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Sakya Monastery Guide

-Travel to Sakya Monastery

The artistic precious items in Sakya Monastery are of volumi-nousness and high cultural relic value; therefore, it is called the Second Dunhuang. Sakya Monastery is located by the two banks of the Drongchu River and on the ridge of the Bonbo mountain in Sakya county, in the Tibetan region of Tsang, about one hundred miles north of the border between Tibet and Nepal, about 160 km to the west of Shigatse. The region is unique for its gray (kya) earth (sa), hence the name Sakya. From 1073 until 1959, this monastery served as the seat of the Sakya Order and of the Sakya Trizins who are the spiritual leaders of the order. It comprises the south and north monasteries. The north monastery was built in 1079 and the southern in 1268. In 1268 Chogyal Phagpa, the fifth of the five founders of the Sakya Order, greatly expanded the monastery, and over the centuries it has grown into a complex of hundreds of temples, shrines, and monastic residences.

There are large collections of historical cultural objects in the monastery, such as appointment letters, jade seals, crown, gown given to the officials of local Sakya admin-sitration by the central government of Yuan Dynasty, statues, religious articles and porcelains from Sung and Yuan dynasties as well as precious mural paintings and etc. And the buildings contain thousands of statues, paintings, murals, stupas, mandalas, and other holy objects, as well as libraries of scriptures in Tibetan, Chinese, Mongolian, and Sanskrit piled from floor to ceiling. Among the holy objects in the monastery are the lifesize statue of Manjushri that spoke to Sakya Pandita to assist him during a famous debate; a small statue of Tara that was Atisha’s personal meditation object; and the conch shell blown by the Buddha’s disciples to summon monks to his teachings. Sakya Monastery became a citadel of learning and the fount from which the ten major and minor sciences were introduced to Tibet from India.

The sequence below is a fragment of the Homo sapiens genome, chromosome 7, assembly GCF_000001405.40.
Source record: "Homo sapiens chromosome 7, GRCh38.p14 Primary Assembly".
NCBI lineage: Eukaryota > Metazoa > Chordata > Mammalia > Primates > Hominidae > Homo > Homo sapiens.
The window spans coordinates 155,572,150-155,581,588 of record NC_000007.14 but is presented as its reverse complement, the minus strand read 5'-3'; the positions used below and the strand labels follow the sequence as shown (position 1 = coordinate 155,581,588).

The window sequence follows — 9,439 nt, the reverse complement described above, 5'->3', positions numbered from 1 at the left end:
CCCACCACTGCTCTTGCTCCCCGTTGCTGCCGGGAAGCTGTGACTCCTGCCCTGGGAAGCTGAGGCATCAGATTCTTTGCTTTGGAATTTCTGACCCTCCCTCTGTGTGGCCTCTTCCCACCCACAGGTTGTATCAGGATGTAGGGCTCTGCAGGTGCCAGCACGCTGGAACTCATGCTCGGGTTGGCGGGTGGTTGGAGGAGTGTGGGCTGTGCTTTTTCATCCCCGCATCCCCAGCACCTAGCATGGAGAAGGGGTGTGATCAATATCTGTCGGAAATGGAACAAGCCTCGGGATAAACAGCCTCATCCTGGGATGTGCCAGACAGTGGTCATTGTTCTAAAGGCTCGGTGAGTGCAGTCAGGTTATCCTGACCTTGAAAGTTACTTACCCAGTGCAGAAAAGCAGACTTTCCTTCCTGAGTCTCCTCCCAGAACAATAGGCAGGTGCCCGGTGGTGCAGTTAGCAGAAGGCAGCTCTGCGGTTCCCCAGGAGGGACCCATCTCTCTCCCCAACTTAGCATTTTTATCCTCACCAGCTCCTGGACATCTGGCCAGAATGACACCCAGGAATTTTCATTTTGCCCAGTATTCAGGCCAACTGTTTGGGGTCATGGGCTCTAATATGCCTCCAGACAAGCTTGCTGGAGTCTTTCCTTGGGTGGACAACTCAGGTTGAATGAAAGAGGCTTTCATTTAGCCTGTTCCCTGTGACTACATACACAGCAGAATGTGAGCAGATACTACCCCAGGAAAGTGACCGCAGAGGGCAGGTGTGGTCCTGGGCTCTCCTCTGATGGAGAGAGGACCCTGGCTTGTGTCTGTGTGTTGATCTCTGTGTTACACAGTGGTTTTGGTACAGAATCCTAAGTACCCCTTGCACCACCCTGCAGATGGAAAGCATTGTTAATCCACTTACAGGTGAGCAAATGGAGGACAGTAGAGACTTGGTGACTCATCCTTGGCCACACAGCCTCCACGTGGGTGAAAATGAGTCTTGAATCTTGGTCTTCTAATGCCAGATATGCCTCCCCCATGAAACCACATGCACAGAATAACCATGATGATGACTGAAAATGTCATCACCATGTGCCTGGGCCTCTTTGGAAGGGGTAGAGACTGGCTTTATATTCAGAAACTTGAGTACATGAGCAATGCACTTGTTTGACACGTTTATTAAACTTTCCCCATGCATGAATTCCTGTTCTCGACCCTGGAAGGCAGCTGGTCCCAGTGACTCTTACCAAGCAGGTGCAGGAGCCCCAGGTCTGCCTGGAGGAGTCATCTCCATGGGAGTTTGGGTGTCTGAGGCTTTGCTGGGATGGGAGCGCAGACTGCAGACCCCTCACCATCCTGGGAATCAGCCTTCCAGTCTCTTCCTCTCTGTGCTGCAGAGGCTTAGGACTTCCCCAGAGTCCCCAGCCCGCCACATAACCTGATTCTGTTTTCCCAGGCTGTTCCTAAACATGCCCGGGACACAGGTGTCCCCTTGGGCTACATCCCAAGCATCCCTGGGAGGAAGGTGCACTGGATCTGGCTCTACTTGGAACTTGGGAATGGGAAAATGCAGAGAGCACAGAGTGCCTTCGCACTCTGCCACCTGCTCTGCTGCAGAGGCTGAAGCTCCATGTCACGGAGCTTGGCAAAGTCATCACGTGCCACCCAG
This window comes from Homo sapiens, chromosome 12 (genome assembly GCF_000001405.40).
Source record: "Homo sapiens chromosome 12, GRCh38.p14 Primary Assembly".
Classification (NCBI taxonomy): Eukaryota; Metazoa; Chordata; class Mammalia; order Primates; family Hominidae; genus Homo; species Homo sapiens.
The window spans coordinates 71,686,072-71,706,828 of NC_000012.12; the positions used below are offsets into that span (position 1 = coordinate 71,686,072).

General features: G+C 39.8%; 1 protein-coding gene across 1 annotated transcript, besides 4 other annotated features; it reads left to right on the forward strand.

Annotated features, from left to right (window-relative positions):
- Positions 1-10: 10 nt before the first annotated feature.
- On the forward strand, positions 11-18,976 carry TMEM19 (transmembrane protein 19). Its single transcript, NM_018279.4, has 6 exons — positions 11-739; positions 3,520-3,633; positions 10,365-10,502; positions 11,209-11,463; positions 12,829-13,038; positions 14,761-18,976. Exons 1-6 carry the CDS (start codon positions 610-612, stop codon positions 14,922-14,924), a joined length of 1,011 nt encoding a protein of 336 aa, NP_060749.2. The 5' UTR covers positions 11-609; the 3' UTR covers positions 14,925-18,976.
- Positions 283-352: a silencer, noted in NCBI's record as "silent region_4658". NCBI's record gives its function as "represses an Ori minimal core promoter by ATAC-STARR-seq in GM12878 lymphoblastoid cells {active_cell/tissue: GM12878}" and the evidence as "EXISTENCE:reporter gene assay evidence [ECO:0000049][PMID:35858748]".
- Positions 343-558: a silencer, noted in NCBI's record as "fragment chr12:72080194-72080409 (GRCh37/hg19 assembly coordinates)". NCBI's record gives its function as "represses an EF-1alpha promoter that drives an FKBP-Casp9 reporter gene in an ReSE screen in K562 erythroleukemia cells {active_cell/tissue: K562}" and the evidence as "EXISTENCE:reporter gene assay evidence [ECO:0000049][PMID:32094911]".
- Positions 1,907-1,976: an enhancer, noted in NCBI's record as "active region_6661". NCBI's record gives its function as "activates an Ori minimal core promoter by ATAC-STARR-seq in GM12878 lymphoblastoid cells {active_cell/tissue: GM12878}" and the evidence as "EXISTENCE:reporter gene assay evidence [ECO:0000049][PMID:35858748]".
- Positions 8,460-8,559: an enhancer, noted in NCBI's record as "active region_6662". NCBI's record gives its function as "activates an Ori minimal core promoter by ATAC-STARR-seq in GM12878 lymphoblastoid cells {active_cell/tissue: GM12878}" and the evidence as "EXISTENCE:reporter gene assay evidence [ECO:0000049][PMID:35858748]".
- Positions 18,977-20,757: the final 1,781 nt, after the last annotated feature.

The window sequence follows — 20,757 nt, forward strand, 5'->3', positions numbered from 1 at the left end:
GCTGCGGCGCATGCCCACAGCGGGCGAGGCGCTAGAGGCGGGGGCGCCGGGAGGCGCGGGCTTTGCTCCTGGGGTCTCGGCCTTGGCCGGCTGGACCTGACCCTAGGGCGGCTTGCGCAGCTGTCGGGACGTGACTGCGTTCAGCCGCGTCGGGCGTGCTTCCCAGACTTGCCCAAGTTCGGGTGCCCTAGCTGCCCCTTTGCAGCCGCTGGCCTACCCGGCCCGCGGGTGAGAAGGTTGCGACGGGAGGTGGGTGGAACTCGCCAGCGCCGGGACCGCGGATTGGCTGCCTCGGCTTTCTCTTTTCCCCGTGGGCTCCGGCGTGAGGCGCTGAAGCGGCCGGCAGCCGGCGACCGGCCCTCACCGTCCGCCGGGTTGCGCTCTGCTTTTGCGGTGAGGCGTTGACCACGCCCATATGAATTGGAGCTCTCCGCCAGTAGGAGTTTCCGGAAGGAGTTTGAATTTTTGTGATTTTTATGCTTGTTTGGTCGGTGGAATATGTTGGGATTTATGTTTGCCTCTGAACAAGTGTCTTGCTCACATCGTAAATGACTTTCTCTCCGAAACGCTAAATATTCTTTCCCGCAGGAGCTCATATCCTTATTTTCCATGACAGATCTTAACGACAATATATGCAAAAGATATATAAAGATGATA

The fame of Sakya Monastery and its teachers reached the ears of Kublai Khan and Godan Khan, the Mongol rulers of China. They invited Sakya Pandita, who was the fourth of the five founders, and Chogyal Phagpa to their court. Through the teachings of these two great masters, Vajrayana Buddhism reached China. Under the leadership of His Holiness Sakya Trizin, major portions of Sakya Monastery that were destroyed during the Cultural Revolution have been renovated, and religious activities still continue there as they have for nearly a thousand years.

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